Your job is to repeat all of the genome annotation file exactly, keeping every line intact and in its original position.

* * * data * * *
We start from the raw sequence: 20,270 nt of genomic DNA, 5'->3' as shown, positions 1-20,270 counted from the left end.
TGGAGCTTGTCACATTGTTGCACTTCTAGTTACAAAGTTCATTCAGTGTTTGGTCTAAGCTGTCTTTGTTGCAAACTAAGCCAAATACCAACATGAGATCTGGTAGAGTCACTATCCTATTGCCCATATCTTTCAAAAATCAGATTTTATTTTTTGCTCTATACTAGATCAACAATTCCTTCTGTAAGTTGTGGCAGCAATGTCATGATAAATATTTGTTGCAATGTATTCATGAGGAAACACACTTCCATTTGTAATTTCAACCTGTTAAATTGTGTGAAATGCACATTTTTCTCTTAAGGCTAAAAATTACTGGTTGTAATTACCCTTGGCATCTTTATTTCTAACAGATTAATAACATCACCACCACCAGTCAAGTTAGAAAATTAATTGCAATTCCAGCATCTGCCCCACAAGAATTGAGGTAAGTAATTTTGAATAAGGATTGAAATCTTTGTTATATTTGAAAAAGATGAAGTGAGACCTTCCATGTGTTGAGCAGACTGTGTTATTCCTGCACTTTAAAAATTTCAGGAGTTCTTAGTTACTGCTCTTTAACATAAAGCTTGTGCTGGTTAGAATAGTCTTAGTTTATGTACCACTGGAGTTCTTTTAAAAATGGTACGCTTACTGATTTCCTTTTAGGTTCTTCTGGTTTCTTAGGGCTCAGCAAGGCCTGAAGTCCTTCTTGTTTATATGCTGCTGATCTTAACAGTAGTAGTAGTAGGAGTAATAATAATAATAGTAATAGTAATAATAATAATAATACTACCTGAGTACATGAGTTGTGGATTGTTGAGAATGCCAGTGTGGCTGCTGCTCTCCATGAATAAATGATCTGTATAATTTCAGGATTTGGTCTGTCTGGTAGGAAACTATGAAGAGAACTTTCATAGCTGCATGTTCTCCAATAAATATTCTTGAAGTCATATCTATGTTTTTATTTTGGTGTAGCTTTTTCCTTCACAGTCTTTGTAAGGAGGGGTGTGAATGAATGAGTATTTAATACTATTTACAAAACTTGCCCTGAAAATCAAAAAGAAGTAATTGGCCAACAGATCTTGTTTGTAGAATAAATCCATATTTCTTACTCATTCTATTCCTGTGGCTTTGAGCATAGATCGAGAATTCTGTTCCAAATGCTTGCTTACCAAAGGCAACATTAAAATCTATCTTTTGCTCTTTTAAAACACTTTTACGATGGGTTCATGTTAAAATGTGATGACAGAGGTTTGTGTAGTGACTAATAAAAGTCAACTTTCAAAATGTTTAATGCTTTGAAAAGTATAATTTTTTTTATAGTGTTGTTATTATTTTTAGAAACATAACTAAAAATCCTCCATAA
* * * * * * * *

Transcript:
We start from the raw sequence: 20,270 nt of genomic DNA, 5'->3' as shown, positions 1-20,270 counted from the left end.
TGGAGCTTGTCACATTGTTGCACTTCTAGTTACAAAGTTCATTCAGTGTTTGGTCTAAGCTGTCTTTGTTGCAAACTAAGCCAAATACCAACATGAGATCTGGTAGAGTCACTATCCTATTGCCCATATCTTTCAAAAATCAGATTTTATTTTTTGCTCTATACTAGATCAACAATTCCTTCTGTAAGTTGTGGCAGCAATGTCATGATAAATATTTGTTGCAATGTATTCATGAGGAAACACACTTCCATTTGTAATTTCAACCTGTTAAATTGTGTGAAATGCACATTTTTCTCTTAAGGCTAAAAATTACTGGTTGTAATTACCCTTGGCATCTTTATTTCTAACAGATTAATAACATCACCACCACCAGTCAAGTTAGAAAATTAATTGCAATTCCAGCATCTGCCCCACAAGAATTGAGGTAAGTAATTTTGAATAAGGATTGAAATCTTTGTTATATTTGAAAAAGATGAAGTGAGACCTTCCATGTGTTGAGCAGACTGTGTTATTCCTGCACTTTAAAAATTTCAGGAGTTCTTAGTTACTGCTCTTTAACATAAAGCTTGTGCTGGTTAGAATAGTCTTAGTTTATGTACCACTGGAGTTCTTTTAAAAATGGTACGCTTACTGATTTCCTTTTAGGTTCTTCTGGTTTCTTAGGGCTCAGCAAGGCCTGAAGTCCTTCTTGTTTATATGCTGCTGATCTTAACAGTAGTAGTAGTAGGAGTAATAATAATAATAGTAATAGTAATAATAATAATAATACTACCTGAGTACATGAGTTGTGGATTGTTGAGAATGCCAGTGTGGCTGCTGCTCTCCATGAATAAATGATCTGTATAATTTCAGGATTTGGTCTGTCTGGTAGGAAACTATGAAGAGAACTTTCATAGCTGCATGTTCTCCAATAAATATTCTTGAAGTCATATCTATGTTTTTATTTTGGTGTAGCTTTTTCCTTCACAGTCTTTGTAAGGAGGGGTGTGAATGAATGAGTATTTAATACTATTTACAAAACTTGCCCTGAAAATCAAAAAGAAGTAATTGGCCAACAGATCTTGTTTGTAGAATAAATCCATATTTCTTACTCATTCTATTCCTGTGGCTTTGAGCATAGATCGAGAATTCTGTTCCAAATGCTTGCTTACCAAAGGCAACATTAAAATCTATCTTTTGCTCTTTTAAAACACTTTTACGATGGGTTCATGTTAAAATGTGATGACAGAGGTTTGTGTAGTGACTAATAAAAGTCAACTTTCAAAATGTTTAATGCTTTGAAAAGTATAATTTTTTTTATAGTGTTGTTATTATTTTTAGAAACATAACTAAAAATCCTCCATAA